There is so much to discover in Central Park! I mean, I knew it was huge before going, but I didn’t realize the scale of it until I set foot there and started walking. Central Park is more than a green space; it has numerous attractions and activities within. These include Belvedere Castle, Shakespeare Garden, Central Park Zoo, the Great Lawn, and Strawberry Fields, where people come and leave roses for John Lennon. Your best bet is to always enter from a different path so that you can see it all over time.
Eating Sylvia’s Soul Food in Harlem
Oh my goodness, the food at Sylvia’s Soul Food is mouthwatering! The restaurant was founded by Sylvia Woods, the Queen of Soul Food, and it is quite the popular establishment in Harlem. Sylvia’s clientele has included everyone from world figures like Nelson Mandela and Bill Clinton, to locals who are in the mood for some hearty home-cookin’. I had the smothered chicken with yams, macaroni, and corn bread – it was heavenly! The meat was so tender and juicy that it just broke apart with my fork. Oh, and then I also had peach cobbler pie for dessert, because you don’t come to a place like this and leave without dessert! The establishment is modest and the interior looks a bit dated, but I can see why they don’t care much about the decor when they cook the way they do. Sylvia’s is located on Lenox Avenue, between 126th and 127th Streets.
People-watching at Washington Square Park
Washington Square Park is located in Greenwich Village by the NYU campus and it’s just a really nice place to hang out. You have the Memorial Arch which is a little reminiscent of the Triumphal Arch in Paris, there’s a big fountain where kids like to splash around on a hot day, and then there is always a street musician serenading people.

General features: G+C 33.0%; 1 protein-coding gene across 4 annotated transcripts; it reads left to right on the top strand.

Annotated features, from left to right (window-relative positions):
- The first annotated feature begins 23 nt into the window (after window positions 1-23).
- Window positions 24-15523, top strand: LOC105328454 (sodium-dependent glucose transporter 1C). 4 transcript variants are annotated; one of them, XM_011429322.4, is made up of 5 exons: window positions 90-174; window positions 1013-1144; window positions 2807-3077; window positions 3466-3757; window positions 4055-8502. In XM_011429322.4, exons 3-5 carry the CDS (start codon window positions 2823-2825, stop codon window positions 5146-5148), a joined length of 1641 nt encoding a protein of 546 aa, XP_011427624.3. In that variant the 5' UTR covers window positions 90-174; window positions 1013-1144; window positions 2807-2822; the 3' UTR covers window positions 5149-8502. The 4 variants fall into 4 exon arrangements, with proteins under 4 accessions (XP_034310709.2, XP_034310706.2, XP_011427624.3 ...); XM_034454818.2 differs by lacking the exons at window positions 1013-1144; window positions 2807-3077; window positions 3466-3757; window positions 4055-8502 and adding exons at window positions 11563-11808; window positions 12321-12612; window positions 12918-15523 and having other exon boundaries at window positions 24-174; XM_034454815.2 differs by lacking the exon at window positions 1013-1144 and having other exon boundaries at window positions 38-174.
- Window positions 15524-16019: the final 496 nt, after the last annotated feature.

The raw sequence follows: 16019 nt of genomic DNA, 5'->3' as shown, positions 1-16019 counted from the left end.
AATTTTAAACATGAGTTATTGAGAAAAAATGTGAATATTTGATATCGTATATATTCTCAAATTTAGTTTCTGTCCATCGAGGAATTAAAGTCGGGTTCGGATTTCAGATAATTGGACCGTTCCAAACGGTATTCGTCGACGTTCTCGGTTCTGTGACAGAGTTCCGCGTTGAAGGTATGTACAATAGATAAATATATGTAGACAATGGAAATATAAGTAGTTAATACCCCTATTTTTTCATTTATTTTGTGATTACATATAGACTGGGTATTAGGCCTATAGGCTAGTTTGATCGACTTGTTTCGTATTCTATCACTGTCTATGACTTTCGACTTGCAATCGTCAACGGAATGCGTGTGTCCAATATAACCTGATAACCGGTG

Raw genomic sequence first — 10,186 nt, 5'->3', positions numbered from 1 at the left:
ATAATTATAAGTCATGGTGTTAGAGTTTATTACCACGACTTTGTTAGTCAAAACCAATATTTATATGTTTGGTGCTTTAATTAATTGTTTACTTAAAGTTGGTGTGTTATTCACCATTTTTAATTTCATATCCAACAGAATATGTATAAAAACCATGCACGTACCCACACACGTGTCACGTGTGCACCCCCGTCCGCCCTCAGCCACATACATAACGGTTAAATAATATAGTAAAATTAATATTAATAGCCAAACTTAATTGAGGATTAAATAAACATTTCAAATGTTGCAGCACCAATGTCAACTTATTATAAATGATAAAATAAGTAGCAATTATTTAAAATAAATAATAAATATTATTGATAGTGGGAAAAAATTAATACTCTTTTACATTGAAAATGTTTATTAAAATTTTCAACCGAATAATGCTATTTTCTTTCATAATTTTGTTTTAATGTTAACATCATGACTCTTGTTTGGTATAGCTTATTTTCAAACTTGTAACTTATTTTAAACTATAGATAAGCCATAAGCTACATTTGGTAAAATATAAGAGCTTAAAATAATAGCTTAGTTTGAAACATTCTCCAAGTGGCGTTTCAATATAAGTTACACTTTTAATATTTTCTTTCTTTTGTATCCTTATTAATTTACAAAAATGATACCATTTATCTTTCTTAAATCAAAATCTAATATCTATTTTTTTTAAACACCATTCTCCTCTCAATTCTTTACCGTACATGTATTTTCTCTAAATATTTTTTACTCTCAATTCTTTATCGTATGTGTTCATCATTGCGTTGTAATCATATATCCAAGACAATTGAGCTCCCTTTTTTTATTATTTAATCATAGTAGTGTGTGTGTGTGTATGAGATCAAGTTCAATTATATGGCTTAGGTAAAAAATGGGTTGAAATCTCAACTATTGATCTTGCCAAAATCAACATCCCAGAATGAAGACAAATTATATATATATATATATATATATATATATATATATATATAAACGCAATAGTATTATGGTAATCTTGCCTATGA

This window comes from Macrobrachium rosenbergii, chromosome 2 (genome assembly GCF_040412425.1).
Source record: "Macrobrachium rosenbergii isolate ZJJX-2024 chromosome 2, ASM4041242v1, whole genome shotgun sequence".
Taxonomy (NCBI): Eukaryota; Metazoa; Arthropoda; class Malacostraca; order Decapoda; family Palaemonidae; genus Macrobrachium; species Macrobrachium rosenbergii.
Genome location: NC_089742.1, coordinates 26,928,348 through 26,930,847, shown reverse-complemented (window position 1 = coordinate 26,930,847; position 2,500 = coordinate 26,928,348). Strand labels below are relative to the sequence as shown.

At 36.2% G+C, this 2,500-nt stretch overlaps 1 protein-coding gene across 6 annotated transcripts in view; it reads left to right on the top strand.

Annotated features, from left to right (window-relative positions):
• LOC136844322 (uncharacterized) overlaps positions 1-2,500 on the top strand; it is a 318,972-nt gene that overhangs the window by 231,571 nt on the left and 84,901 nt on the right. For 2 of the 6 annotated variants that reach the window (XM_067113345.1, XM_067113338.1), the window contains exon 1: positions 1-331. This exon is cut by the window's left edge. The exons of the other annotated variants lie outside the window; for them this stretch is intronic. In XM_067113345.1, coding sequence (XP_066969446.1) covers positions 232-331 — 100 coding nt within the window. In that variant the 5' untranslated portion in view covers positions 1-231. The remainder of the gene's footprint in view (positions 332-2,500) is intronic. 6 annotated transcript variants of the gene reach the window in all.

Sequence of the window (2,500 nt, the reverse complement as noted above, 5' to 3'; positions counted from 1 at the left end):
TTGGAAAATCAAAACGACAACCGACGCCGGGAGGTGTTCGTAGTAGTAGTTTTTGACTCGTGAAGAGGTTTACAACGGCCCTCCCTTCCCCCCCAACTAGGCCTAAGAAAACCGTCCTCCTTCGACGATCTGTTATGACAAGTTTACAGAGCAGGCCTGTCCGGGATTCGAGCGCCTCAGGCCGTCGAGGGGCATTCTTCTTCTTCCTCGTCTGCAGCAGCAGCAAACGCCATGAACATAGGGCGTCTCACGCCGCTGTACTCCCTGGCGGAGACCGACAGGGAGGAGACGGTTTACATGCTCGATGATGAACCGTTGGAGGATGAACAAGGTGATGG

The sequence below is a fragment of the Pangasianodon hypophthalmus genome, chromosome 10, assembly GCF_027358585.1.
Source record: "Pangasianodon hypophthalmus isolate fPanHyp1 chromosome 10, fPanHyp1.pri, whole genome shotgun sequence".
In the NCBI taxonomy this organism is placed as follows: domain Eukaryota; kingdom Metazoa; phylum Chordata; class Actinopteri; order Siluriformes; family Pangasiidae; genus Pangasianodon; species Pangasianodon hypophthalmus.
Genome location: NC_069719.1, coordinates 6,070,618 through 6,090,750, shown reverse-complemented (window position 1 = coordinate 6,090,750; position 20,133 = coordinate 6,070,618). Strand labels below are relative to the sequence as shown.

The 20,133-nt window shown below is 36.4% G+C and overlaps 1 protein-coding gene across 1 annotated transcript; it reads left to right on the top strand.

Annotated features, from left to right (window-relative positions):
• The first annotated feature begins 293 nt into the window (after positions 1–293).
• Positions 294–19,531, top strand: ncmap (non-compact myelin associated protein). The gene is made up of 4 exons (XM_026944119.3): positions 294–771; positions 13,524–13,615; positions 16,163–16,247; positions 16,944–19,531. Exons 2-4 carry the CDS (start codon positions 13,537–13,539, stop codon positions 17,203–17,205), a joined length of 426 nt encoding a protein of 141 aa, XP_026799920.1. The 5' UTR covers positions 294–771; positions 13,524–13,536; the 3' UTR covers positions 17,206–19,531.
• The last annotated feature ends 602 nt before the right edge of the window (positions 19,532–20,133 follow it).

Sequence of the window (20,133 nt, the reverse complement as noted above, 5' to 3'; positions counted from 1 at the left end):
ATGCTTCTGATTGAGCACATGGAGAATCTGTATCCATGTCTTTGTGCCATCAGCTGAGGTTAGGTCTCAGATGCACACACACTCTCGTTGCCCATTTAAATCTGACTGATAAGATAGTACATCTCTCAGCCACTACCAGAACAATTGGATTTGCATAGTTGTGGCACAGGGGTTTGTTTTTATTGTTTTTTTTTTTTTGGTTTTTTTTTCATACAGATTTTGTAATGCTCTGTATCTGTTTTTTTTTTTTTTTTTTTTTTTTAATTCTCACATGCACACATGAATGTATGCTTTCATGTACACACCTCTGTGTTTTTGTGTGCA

Taking the Roosevelt Island Tram
Do you remember that movie scene where Spider-Man is battling the Green Goblin and he has to choose between saving a tramway full of passengers or Mary Jane who is dangling in mid-air? That Spider-Man scene was filmed on New York’s Roosevelt Island Tramway! While there isn’t much to do on Roosevelt Island, it was fun riding such an iconic tram and getting to see the city from a different perspective.
Going on the rides in Coney Island
I happened to be in New York City the same weekend the Mermaid Parade was taking place, and that was enough to lure me out to Coney Island. After watching the scandalously-clad mermaids strut their stuff down the street, Sam, Jackie, and I decided to take on the rides. Unfortunately, Jackie got stuck in the middle on most of these rides, which meant she got two earfuls of screaming anytime there was a twist or a drop. Sorry Jackie!
Checking out the New York City skyline from DUMBO
DUMBO is an acronym which stands for Down Under the Manhattan Bridge Overpass. The name alone makes this place worth a visit! This former industrial area is now home to loft apartments, design stores, art galleries, and trendy restaurants – plus you get some killer views of the Manhattan Bridge! P.S. There are some amazing pizzerias in this neighbourhood.
A little video from NYC!
Have you been to New York City?
What are your favourite spots in the Big Apple? Or what spots would you like to visit?